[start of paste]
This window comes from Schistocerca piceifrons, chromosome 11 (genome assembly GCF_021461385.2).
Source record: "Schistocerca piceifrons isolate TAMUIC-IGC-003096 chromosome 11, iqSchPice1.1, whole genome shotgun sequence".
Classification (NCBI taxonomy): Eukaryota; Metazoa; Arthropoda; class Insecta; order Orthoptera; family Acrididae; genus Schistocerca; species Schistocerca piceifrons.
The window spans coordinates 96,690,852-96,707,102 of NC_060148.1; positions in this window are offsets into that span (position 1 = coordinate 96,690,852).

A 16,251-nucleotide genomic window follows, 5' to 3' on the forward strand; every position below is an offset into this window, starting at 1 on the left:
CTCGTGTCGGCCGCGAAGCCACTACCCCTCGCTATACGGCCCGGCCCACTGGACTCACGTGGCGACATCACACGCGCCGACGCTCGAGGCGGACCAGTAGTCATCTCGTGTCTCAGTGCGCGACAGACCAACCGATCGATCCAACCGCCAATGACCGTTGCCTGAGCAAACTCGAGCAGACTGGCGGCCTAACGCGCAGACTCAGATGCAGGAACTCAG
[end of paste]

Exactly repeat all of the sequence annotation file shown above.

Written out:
This window comes from Schistocerca piceifrons, chromosome 11 (genome assembly GCF_021461385.2).
Source record: "Schistocerca piceifrons isolate TAMUIC-IGC-003096 chromosome 11, iqSchPice1.1, whole genome shotgun sequence".
Classification (NCBI taxonomy): Eukaryota; Metazoa; Arthropoda; class Insecta; order Orthoptera; family Acrididae; genus Schistocerca; species Schistocerca piceifrons.
The window spans coordinates 96,690,852-96,707,102 of NC_060148.1; positions in this window are offsets into that span (position 1 = coordinate 96,690,852).

A 16,251-nucleotide genomic window follows, 5' to 3' on the forward strand; every position below is an offset into this window, starting at 1 on the left:
CTCGTGTCGGCCGCGAAGCCACTACCCCTCGCTATACGGCCCGGCCCACTGGACTCACGTGGCGACATCACACGCGCCGACGCTCGAGGCGGACCAGTAGTCATCTCGTGTCTCAGTGCGCGACAGACCAACCGATCGATCCAACCGCCAATGACCGTTGCCTGAGCAAACTCGAGCAGACTGGCGGCCTAACGCGCAGACTCAGATGCAGGAACTCAG